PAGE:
Nurses with physical limitations or increased personal obligations must often leave many years of learning and experience behind and find less physically demanding positions. Since few such nursing positions exist and special preparation may be required, many seasoned nurses abandon the profession. The loss of this talent is tragic in an era when the needs of consumers are critical. Limited career advancement also deters entry into nursing.

    A society is judged on how it treats its most vulnerable members. An aging population will require more, not fewer, resources. Consumers will not benefit from advances in technology and treatment of disease when the nursing team is reduced and weakened. Consumers must demand trained professionals, not substitute players, to provide care for themselves and their families just as they expect the best from the sports teams they support.

    We live in a nation that worships athletes. If you enjoy a contest that is both mentally and physically challenging then nursing is your sport.

    Please Note: This brief article was sent in by an allnurses.com user who wishes to remain anonymous.

    [ June 17, 2001: Message edited by: bshort ]
  7. 0
    I just printed this for our bulletin board in our breakroom. Truer words were never spoken. As a Med-Surg nurse, I always considered myself and my co-workers as athletes. "WELL DOCUMENTED"
  8. 0
    Hi. The essay written was very insightful, well-organized and summed up alot of what I feel has been referred to on this bb. I agree with much of what was written.

    I tend to compare nurses more to soldiers in the throes of battle who are wearing worn torn clothes (envision the picture of the raggedy looking nurse). I see sports nowadays as being for our amusement and enjoyment-like entertainment (yes, I know for our mates, the viewing of sports is needed to keep them going). Even though nurses and entertainers have the same requirements in so far as needing to know and perform their craft well, nurses are not entertainers but people concerned with human condition and with a desire to see lives improve for the better.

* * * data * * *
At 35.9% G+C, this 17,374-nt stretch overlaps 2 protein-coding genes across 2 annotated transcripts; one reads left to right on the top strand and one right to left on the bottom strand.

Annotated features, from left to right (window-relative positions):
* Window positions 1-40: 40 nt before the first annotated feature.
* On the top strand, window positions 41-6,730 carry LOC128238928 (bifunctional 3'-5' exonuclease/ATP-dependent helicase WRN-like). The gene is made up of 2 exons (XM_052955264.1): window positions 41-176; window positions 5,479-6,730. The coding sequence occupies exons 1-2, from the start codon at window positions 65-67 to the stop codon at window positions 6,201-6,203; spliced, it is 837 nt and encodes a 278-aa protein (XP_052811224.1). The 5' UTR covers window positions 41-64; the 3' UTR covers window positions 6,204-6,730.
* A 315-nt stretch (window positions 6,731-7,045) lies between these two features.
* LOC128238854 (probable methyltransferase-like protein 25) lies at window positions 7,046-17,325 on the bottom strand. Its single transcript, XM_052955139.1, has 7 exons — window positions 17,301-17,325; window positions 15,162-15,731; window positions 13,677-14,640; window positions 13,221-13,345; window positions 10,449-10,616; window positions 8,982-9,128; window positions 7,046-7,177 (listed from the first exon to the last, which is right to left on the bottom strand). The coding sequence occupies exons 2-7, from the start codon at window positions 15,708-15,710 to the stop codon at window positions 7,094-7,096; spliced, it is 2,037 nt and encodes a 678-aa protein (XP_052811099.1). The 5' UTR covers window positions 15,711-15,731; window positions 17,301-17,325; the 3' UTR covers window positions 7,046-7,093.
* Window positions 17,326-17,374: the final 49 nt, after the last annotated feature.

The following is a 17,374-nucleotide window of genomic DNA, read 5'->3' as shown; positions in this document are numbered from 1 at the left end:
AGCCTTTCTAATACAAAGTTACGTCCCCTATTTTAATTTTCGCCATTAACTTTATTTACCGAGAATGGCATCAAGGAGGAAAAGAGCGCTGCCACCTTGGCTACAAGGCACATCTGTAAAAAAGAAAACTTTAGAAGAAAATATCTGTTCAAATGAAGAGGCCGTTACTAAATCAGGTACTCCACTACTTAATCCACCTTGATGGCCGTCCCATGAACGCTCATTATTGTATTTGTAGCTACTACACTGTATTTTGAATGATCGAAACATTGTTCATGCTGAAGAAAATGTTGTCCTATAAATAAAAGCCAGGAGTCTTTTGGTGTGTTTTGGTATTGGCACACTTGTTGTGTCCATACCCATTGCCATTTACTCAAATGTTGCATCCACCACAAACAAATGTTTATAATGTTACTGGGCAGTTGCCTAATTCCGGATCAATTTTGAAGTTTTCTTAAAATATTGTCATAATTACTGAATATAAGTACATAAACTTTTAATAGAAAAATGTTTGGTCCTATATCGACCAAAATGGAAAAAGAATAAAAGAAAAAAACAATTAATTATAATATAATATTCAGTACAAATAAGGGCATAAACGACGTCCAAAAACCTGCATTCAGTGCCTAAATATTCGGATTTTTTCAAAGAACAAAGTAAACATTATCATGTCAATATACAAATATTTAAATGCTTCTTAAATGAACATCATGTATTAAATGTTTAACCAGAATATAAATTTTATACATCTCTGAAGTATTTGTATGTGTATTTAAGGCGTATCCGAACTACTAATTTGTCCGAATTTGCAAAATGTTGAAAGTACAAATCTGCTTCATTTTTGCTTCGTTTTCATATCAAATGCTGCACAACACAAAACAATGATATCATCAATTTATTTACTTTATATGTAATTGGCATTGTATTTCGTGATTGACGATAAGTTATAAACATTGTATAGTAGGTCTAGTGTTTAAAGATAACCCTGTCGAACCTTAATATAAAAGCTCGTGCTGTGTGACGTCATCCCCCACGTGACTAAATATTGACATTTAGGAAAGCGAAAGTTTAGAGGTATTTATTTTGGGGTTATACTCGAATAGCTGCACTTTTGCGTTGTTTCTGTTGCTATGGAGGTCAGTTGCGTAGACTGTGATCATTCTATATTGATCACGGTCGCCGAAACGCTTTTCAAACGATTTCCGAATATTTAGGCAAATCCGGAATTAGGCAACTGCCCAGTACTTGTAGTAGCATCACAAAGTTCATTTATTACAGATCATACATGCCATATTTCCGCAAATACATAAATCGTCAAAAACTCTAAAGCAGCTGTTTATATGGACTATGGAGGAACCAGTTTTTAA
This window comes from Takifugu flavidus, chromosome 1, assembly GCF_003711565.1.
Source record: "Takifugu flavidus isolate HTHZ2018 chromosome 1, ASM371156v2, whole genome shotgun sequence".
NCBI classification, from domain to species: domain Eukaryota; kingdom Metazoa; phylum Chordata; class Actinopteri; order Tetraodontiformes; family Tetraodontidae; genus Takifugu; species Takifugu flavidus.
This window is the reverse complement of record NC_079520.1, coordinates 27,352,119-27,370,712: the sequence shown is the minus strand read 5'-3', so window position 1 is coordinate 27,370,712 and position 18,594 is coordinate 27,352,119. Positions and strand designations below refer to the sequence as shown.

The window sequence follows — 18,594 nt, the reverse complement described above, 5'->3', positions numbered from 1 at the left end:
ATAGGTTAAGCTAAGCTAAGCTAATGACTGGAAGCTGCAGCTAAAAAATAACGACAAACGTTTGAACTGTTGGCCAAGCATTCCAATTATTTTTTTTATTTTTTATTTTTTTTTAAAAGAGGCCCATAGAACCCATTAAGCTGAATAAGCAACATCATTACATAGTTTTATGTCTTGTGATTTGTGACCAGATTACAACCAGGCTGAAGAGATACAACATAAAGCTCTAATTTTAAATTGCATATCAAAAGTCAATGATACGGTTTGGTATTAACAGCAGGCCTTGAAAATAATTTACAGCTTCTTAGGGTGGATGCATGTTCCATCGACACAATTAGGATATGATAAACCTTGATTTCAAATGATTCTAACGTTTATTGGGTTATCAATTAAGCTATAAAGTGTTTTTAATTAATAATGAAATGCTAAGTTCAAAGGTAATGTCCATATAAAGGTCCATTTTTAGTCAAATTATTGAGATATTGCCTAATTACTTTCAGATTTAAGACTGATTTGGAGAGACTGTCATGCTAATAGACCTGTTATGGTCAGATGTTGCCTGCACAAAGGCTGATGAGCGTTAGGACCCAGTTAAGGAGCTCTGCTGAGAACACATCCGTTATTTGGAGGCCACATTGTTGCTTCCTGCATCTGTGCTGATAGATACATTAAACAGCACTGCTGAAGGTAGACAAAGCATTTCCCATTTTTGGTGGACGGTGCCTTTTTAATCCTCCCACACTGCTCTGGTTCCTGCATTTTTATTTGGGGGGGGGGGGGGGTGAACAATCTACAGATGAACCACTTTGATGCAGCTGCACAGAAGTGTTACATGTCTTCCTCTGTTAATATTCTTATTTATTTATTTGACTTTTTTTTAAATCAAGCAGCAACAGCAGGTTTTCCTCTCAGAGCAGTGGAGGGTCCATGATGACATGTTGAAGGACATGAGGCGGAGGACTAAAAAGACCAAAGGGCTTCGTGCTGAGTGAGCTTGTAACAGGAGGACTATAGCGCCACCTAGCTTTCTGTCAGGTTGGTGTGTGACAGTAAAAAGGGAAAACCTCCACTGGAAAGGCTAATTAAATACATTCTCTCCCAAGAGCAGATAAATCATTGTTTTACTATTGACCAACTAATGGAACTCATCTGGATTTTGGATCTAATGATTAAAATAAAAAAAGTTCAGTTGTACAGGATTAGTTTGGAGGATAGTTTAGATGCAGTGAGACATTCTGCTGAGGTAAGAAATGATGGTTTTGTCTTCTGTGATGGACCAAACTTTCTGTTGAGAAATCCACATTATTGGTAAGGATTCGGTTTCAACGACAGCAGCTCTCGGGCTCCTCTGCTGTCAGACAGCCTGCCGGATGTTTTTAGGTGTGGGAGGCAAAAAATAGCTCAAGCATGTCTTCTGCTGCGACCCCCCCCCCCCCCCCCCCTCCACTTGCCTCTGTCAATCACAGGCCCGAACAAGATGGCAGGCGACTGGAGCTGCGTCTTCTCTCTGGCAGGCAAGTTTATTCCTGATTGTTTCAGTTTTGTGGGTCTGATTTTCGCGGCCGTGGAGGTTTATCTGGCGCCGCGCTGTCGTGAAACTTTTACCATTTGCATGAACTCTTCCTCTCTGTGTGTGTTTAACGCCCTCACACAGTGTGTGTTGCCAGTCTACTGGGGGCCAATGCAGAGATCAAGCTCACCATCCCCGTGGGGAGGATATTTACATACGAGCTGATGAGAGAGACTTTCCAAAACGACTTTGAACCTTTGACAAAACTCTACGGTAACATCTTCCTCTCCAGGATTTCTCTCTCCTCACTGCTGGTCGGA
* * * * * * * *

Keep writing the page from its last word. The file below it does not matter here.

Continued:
Although I appreciate the talents of a good athlete, I would choose a talented, caring nurse over an athlete anytime. I think having a good nurse in one's corner is a necessity.
  9. 0
    What a great article. I work in an emergency room and at the end of a non-stop 12 hour shift the staff looks like they just finished a triathlon! Maybe we should start stocking Gatorade and power bars at the bedsides for the staff!
  10. 0
    This was awesome! I've never heard us compared to atheletes before, but this article made that comparison very logical! Thanks for such an uplifting message in a world where we are feeling less and less appreciated by the administration!
  11. 0
    Thanks for the article! I like this perspective of the nursing profession, and as others am going to take this into work with me.